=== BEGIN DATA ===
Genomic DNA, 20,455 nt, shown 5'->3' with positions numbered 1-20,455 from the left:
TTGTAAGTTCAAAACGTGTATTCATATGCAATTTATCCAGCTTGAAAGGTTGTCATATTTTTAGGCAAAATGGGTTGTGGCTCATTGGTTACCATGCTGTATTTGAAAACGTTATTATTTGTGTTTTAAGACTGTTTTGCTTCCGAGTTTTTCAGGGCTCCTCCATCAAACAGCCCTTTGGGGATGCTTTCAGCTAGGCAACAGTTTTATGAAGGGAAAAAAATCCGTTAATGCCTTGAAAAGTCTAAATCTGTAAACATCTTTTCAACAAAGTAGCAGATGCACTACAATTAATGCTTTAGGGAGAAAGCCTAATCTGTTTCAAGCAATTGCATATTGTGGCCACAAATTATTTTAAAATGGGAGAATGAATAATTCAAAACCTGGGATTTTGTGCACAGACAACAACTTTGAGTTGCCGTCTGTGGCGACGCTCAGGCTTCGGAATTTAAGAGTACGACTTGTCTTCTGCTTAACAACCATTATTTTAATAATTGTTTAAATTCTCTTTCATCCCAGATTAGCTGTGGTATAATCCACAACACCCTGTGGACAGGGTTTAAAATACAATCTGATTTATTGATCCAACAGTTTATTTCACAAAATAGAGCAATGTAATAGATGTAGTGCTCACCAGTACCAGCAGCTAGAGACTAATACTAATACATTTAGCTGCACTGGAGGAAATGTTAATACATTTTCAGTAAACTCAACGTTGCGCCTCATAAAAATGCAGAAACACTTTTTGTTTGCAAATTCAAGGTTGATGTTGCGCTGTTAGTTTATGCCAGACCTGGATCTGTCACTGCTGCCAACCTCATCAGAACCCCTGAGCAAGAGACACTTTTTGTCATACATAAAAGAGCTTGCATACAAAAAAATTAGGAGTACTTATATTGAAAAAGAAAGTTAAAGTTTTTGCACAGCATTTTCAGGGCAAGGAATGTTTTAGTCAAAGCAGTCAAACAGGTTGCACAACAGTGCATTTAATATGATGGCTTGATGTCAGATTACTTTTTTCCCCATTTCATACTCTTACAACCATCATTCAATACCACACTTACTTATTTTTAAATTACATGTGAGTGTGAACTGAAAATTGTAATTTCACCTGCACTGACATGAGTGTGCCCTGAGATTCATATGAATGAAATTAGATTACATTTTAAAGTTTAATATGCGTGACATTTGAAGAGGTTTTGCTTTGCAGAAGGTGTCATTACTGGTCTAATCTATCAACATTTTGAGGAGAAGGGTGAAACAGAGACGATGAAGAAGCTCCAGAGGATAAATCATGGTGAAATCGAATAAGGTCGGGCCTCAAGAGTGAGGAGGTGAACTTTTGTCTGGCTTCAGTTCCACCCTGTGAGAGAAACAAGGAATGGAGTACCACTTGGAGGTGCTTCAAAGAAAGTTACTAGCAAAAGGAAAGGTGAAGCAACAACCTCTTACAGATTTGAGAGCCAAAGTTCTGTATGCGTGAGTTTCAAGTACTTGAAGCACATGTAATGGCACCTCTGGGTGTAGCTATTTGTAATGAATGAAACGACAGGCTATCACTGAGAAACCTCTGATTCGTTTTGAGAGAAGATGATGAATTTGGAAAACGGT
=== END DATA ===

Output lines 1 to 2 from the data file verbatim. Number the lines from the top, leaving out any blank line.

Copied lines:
Genomic DNA, 20,455 nt, shown 5'->3' with positions numbered 1-20,455 from the left:
TTGTAAGTTCAAAACGTGTATTCATATGCAATTTATCCAGCTTGAAAGGTTGTCATATTTTTAGGCAAAATGGGTTGTGGCTCATTGGTTACCATGCTGTATTTGAAAACGTTATTATTTGTGTTTTAAGACTGTTTTGCTTCCGAGTTTTTCAGGGCTCCTCCATCAAACAGCCCTTTGGGGATGCTTTCAGCTAGGCAACAGTTTTATGAAGGGAAAAAAATCCGTTAATGCCTTGAAAAGTCTAAATCTGTAAACATCTTTTCAACAAAGTAGCAGATGCACTACAATTAATGCTTTAGGGAGAAAGCCTAATCTGTTTCAAGCAATTGCATATTGTGGCCACAAATTATTTTAAAATGGGAGAATGAATAATTCAAAACCTGGGATTTTGTGCACAGACAACAACTTTGAGTTGCCGTCTGTGGCGACGCTCAGGCTTCGGAATTTAAGAGTACGACTTGTCTTCTGCTTAACAACCATTATTTTAATAATTGTTTAAATTCTCTTTCATCCCAGATTAGCTGTGGTATAATCCACAACACCCTGTGGACAGGGTTTAAAATACAATCTGATTTATTGATCCAACAGTTTATTTCACAAAATAGAGCAATGTAATAGATGTAGTGCTCACCAGTACCAGCAGCTAGAGACTAATACTAATACATTTAGCTGCACTGGAGGAAATGTTAATACATTTTCAGTAAACTCAACGTTGCGCCTCATAAAAATGCAGAAACACTTTTTGTTTGCAAATTCAAGGTTGATGTTGCGCTGTTAGTTTATGCCAGACCTGGATCTGTCACTGCTGCCAACCTCATCAGAACCCCTGAGCAAGAGACACTTTTTGTCATACATAAAAGAGCTTGCATACAAAAAAATTAGGAGTACTTATATTGAAAAAGAAAGTTAAAGTTTTTGCACAGCATTTTCAGGGCAAGGAATGTTTTAGTCAAAGCAGTCAAACAGGTTGCACAACAGTGCATTTAATATGATGGCTTGATGTCAGATTACTTTTTTCCCCATTTCATACTCTTACAACCATCATTCAATACCACACTTACTTATTTTTAAATTACATGTGAGTGTGAACTGAAAATTGTAATTTCACCTGCACTGACATGAGTGTGCCCTGAGATTCATATGAATGAAATTAGATTACATTTTAAAGTTTAATATGCGTGACATTTGAAGAGGTTTTGCTTTGCAGAAGGTGTCATTACTGGTCTAATCTATCAACATTTTGAGGAGAAGGGTGAAACAGAGACGATGAAGAAGCTCCAGAGGATAAATCATGGTGAAATCGAATAAGGTCGGGCCTCAAGAGTGAGGAGGTGAACTTTTGTCTGGCTTCAGTTCCACCCTGTGAGAGAAACAAGGAATGGAGTACCACTTGGAGGTGCTTCAAAGAAAGTTACTAGCAAAAGGAAAGGTGAAGCAACAACCTCTTACAGATTTGAGAGCCAAAGTTCTGTATGCGTGAGTTTCAAGTACTTGAAGCACATGTAATGGCACCTCTGGGTGTAGCTATTTGTAATGAATGAAACGACAGGCTATCACTGAGAAACCTCTGATTCGTTTTGAGAGAAGATGATGAATTTGGAAAACGGT